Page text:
On Monday, the bombs exploded. On Friday, the city was put on lockdown, and on Sunday I boarded a plane to fly across the country to a place I’d never been.
It was a trip I’d planned for a long time to a place – Portland, Oregon – that I’d long wanted to visit. At the same time, as I finished up my packing and managed a last few errands, I found myself wishing that I wasn’t going anywhere at all. What I wanted was normality – a return to the usual routines of writing, work, and friends. It was then that I realized, with some surprise, that this place I’ve been living since September has come to feel like home.
For my friend Jan, the Boston/Cambridge area has felt, from the very beginning, like where she was meant to be. “Cambridge is the first and only place I’ve felt like I belong and where I’m entirely comfortable in my own skin,” she wrote last week, in the dizzying days after law enforcement staked out the Cambridge residence of the alleged marathon bombers.
My own relationship with the area has been both slightly longer and far more fraught. It began back in 1978, when I arrived on the Harvard campus at the age of 18, a serious, shy Midwesterner abruptly catapulted into a foreign land. In the 20th–century intellectual history class I took freshman year, our professor lectured on the 1897 novel Les Déracinés, about seven young provincials who lose their way after arriving in Paris, the price of having been torn away from their native traditions. That word stayed with me— déraciné, unrooted. I certainly wasn’t living in France at the turn of the century. Still, I knew what it felt like to be alone and unmoored.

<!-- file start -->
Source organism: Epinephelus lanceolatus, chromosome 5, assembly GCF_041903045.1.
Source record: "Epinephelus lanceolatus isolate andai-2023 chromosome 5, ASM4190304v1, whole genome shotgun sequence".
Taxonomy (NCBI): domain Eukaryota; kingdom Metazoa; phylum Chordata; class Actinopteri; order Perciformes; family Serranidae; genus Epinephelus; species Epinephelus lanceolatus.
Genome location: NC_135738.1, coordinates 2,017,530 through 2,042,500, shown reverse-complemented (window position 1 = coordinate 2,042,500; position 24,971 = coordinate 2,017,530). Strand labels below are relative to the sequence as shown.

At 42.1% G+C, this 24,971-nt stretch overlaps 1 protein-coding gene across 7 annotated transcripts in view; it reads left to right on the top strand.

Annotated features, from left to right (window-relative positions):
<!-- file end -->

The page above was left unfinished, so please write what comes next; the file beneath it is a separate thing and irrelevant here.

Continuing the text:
I did not cope especially well. I went to a lot of parties, and I began a drinking career that would last through my mid-30s. I recall a couple of half-hearted visits to Harvard University health services with no notable results. Some two decades later, Melanie Thernstrom’s Halfway Heaven would chronicle a murder-suicide in one of Harvard’s undergraduate houses. An Ethiopian student, lonely and unstable, stabbed her Vietnamese-born roommate to death then hung herself. Reading Thernstrom’s account of the systemic failings of Harvard’s psychological services, I would nod my head thinking, yes, this is what it was like.
Being young, confused, and far from home, bereft of support structures—it’s never been a recipe for happiness. Yet why do some triumph against all odds, while others self-destruct, while still others lash out violently with tragically horrific results?
By all accounts, the ethnic Chechen Tsarnaev brothers were considered friendly and well-liked. What series of events led to them to mutate from seemingly assimilated immigrants to murderous bombers? While the answers may never be fully known, a history of uncertainty and dislocation is unlikely to have helped.
Wherever you go there you are. The more I reflect on that neat aphorism, the less true it seems. For many of us, and for many different reasons, home is not a place to which we return, it is something we create, and that act of creation takes energy, resources, and support, along with that undefinable and elusive thing called luck. When I moved back to Boston this last time, I had all of these. I know what it’s like not to: It’s really, really hard.
Perhaps the most iconic photo to emerge from the marathon bombings is the image of a man in a cowboy hat leaping to the aid of a critically injured victim, having beaten down flames and tied a tourniquet to one of his partially severed legs. We now know that the rescuer is Carlos Arredondo, a 52-year-old peace activist who’d already faced more than his share of personal tragedy. Nine years ago, on learning that his 20-year-old son had been killed by Iraqi snipers, he doused himself with gasoline and set himself on fire. Two years, ago a second son committed suicide, having never recovered from his brother’s death and father’s resulting meltdown.
How do we account for this sort of gorgeous alchemy? If Arredondo had become a terrorist, we would have no shortage of ready explanations. But instead his anguish fueled a passion to save and rescue. “Cities are not resilient, people are. And, sometimes, they are not,” wrote Boston journalist Elaine McNamara. The journey from despair and loss is both profoundly personal and unpredictable. Wrong turns happen. Not everyone makes it back.